BY Michel Bauwens
Thanks a lot to Heikki Patomäki for the stimulating proposal for “A World Political Party”.
I am sceptical for a number of reasons but primarily because I do not see a organic connection with anything that is unfolding on the ground.
What I see unfolding is quite different, and I believe our solutions must be in harmony with these more grassroots trends.
My starting point is the conviction that the famous double movement of Karl Polanyi, in which periods of market liberalization creating social chaos, make place for counter-epochs when the market is re-embedded in society under social pressure, is no longer functioning at the national scale.
We are now in the midst of such a Polanyan moment, in which the systemic crisis of 2008, has created a backlash of left and right-wing populisms, which are destabalizing countries, but do not seem capable to bring about any real systemic change at the nation-state level.
The main reason seems to me is that while Nation and State are operating at the national level, Capital is operating directly at the global level, and can destabilize any local/national attempt at reform. There isn’t any real form of internationalism at the level of political movements and institutions, and the left remains deeply embedded in nation-state logics of neo-Keynesianism. The exceptions, Varoufakis’ Diem25 movement, with its pan-European outlook, have not yet proven to have any real traction, and the inter-national sysem of cooperation is not strenghtening, but weakening.
However, in civil society, we see an entirely different situation. Global open source communities are characterized by the exponential growh of the numbers of code and coders; and a significant part of its workers is trans-nationally neo-nomadic, creating entirely different sub-economic systems; there is a tenfold growth of urban commons in the western cities (which I have documented myself in Ghent, Belgium, but is confirmed by various other studies), and their practices are moving from the mere redistribution of products and services, to actual cosmo-local production (shared code, relocalized material production) of energy and organic food. Many of the exploding number of local projects, are actually not local, but transnational in nature: as Enzio Manzini called them, they are ‘Small, Local, Open, Connected’.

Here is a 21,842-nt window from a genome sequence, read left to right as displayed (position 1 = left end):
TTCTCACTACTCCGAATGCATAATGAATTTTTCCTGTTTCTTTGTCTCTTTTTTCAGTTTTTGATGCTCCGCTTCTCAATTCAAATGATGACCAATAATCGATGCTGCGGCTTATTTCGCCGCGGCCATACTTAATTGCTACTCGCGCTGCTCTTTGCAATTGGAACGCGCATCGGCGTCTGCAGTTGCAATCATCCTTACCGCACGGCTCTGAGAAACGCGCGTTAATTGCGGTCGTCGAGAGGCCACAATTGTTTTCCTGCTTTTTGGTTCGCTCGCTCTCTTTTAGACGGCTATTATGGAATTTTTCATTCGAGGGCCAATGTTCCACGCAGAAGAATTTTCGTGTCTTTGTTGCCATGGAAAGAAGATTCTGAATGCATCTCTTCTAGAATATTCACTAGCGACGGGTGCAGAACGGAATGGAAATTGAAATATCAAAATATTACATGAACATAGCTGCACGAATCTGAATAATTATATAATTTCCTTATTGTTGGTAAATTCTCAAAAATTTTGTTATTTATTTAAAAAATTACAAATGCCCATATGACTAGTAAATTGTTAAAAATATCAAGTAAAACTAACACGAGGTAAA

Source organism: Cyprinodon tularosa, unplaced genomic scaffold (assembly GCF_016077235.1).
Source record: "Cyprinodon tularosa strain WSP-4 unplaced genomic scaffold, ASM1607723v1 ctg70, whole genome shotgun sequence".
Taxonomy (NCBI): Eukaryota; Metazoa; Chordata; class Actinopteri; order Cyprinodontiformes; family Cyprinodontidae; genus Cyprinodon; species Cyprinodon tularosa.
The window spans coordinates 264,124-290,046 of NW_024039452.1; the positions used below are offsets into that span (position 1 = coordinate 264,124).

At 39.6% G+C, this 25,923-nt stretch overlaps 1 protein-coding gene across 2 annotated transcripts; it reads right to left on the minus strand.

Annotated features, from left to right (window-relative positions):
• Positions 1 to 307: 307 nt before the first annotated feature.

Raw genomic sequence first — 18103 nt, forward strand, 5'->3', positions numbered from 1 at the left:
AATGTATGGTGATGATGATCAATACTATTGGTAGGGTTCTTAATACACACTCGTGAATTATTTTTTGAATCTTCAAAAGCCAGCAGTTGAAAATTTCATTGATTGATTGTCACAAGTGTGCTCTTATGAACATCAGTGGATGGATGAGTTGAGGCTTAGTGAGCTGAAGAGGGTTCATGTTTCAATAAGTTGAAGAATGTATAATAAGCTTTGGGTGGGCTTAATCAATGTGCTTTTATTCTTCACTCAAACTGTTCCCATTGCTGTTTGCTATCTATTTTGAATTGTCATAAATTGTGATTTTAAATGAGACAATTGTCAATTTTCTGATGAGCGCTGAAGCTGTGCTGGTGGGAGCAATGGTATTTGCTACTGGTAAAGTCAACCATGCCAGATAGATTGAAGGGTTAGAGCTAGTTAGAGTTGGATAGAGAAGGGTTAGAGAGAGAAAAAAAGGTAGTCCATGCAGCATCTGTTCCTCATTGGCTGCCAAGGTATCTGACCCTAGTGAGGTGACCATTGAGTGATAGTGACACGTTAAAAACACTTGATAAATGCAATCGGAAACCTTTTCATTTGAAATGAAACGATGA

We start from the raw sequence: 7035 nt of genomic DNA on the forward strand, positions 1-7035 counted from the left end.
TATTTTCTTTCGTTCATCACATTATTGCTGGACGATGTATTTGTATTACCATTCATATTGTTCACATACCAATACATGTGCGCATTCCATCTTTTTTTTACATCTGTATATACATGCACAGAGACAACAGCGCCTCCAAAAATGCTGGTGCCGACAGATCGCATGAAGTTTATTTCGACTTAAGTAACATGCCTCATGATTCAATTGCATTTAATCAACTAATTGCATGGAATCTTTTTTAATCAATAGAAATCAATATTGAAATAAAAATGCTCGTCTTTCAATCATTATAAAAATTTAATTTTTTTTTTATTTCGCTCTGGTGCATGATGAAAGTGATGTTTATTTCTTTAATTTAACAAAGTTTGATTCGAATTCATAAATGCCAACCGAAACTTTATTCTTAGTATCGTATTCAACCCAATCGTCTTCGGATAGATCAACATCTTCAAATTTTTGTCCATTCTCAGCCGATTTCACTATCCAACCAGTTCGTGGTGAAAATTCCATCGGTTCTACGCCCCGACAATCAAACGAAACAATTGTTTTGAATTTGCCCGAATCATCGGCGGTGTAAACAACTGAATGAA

For the network of commons and p2p-researchers associated and partnering with the P2P Foundataion, this means a changing focus, from the mere inter-national, to the truly ‘trans-national’. What is happening in the world today is that next to the geographic nations, there is the emergence of true global neo-nomadic ecosystems of cooperation.
So what I believe needs to happen is a change of focus. Of course, the national and the inter-national remain powerful and will do so for the foreseeable future, but at the same time, we need to build trans-national institutions, and strategies.
Elsewhere, we have argued for new models, such as the Partner State, and institutions for public-commons cooperation at the territorial level. But progressive forces should no longer see policy making as only focused on market value, on their own nation-state only, or on international political cooperation, but rather on the transnationalization of infrastructures. For example, right now, cities are coalescing to regulate the negative effects of Uber and AirBnB, but why not create, through city alliances, global open depositories for the ‘generative’ transformation of all bioregional provisioning systems, i.e. supporting the infrastructure for mutualization that is both local, but can benefit from global transnational knowledge sharing. Imaging having access to a global set of tools to develop FairBNB’s and MuniRide’s. Imagine, like it is already happening in France, building Assemblies and Chambers of the Commons, cooperating at a trans-national scale.
So rather than a World Political Party that would continue the paradigm of competitive politics, endlessly fighting on what is the ‘right program’, I would rather see the development of a global Commons Transition Coalition, rooted in actual reconstructive and prefigurative practice, but which can play a political role by representing the new forces of transformation, at the institutional level of inter-nationality. What we need, is a new configuration between the territorial nations, weakening as we speak , with the emerging transnational nations, growing rapidly.
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